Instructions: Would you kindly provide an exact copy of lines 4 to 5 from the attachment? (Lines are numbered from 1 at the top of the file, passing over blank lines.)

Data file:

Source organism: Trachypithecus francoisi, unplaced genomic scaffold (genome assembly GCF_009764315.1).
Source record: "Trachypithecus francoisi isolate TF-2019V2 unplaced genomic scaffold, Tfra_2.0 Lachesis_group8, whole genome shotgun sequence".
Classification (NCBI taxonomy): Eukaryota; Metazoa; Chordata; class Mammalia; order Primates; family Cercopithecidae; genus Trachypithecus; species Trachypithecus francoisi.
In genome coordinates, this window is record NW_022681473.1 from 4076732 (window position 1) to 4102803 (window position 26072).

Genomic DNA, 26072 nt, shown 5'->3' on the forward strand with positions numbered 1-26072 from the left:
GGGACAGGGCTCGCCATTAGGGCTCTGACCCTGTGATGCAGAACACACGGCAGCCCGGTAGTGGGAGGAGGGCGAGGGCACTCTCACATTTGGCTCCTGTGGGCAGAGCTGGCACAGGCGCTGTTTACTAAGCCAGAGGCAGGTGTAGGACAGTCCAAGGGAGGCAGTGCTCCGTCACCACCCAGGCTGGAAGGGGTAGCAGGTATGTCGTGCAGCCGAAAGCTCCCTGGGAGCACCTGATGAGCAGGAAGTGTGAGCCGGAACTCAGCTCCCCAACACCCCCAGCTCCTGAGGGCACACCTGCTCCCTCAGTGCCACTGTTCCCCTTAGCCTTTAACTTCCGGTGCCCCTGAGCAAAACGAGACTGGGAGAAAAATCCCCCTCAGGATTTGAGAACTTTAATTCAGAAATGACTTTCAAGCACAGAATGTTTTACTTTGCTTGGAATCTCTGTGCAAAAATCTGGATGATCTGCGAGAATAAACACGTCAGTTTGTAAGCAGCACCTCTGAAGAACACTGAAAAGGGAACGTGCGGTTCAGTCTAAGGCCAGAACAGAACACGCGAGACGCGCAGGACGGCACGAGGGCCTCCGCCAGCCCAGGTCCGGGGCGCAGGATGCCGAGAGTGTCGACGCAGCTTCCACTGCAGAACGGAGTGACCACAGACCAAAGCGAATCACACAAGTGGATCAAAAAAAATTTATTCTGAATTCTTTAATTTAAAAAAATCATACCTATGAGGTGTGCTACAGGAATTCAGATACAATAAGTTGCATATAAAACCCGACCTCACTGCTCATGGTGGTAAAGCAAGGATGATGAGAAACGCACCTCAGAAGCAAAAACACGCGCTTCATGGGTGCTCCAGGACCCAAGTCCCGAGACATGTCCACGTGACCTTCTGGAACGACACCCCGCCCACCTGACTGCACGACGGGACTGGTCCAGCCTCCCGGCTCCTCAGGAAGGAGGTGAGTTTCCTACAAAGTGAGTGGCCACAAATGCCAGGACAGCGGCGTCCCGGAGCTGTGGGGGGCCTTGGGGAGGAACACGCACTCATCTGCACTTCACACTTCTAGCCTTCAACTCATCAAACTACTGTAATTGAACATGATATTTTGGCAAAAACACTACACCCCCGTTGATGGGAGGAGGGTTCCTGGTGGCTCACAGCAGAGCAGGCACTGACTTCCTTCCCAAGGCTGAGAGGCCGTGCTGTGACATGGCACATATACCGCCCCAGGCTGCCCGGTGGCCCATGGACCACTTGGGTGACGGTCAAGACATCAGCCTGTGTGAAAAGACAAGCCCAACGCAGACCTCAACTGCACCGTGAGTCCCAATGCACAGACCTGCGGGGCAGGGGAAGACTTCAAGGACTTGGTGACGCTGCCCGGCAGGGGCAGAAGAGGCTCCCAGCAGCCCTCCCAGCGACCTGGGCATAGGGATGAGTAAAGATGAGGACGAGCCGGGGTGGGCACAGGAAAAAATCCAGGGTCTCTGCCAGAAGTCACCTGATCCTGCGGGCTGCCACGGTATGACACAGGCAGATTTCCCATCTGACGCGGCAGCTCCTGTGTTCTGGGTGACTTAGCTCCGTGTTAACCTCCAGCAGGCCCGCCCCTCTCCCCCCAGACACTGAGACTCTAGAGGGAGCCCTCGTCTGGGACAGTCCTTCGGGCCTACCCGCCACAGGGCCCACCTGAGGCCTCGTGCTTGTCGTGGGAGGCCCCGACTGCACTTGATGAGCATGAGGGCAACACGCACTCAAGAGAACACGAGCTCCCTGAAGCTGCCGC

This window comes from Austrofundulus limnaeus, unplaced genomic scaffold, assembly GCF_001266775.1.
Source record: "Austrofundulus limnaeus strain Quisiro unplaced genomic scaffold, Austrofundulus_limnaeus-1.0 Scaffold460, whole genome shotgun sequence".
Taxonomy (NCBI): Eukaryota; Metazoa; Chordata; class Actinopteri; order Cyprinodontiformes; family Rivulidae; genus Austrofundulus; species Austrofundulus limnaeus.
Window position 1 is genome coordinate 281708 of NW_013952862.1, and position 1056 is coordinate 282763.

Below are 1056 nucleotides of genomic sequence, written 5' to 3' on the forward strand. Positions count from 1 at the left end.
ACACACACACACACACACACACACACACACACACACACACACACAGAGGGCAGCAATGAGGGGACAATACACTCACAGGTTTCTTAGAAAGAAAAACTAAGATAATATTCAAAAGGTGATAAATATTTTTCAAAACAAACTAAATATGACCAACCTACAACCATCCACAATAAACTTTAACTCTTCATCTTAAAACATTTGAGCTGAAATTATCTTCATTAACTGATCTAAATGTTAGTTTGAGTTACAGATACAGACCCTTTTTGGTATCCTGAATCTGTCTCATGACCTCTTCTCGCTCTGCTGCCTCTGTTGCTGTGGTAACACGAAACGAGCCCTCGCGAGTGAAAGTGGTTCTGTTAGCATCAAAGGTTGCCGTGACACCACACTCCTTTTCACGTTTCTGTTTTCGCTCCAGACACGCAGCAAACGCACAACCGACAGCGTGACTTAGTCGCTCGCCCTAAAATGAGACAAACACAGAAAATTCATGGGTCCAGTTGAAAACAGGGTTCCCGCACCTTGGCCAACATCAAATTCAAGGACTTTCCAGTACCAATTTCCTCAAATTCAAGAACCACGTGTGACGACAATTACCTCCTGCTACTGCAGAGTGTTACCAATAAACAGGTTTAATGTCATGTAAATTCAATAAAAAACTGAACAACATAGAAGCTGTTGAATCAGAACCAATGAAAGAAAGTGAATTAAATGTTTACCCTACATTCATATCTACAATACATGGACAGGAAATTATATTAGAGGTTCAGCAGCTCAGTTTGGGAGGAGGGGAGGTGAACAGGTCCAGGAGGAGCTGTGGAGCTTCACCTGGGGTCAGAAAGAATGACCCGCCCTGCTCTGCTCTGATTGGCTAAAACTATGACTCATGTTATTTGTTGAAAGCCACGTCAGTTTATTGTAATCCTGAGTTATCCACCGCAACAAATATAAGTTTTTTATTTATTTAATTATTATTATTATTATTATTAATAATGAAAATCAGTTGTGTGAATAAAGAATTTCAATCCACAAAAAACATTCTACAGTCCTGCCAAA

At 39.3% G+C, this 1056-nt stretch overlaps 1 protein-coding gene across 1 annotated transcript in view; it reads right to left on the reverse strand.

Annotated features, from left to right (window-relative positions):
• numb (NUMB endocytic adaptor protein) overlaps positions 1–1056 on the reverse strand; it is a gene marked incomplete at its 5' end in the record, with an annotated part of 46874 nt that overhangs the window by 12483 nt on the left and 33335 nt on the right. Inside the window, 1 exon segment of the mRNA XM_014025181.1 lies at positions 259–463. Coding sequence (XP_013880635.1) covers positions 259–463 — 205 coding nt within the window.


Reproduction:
In genome coordinates, this window is record NW_022681473.1 from 4076732 (window position 1) to 4102803 (window position 26072).

Genomic DNA, 26072 nt, shown 5'->3' on the forward strand with positions numbered 1-26072 from the left: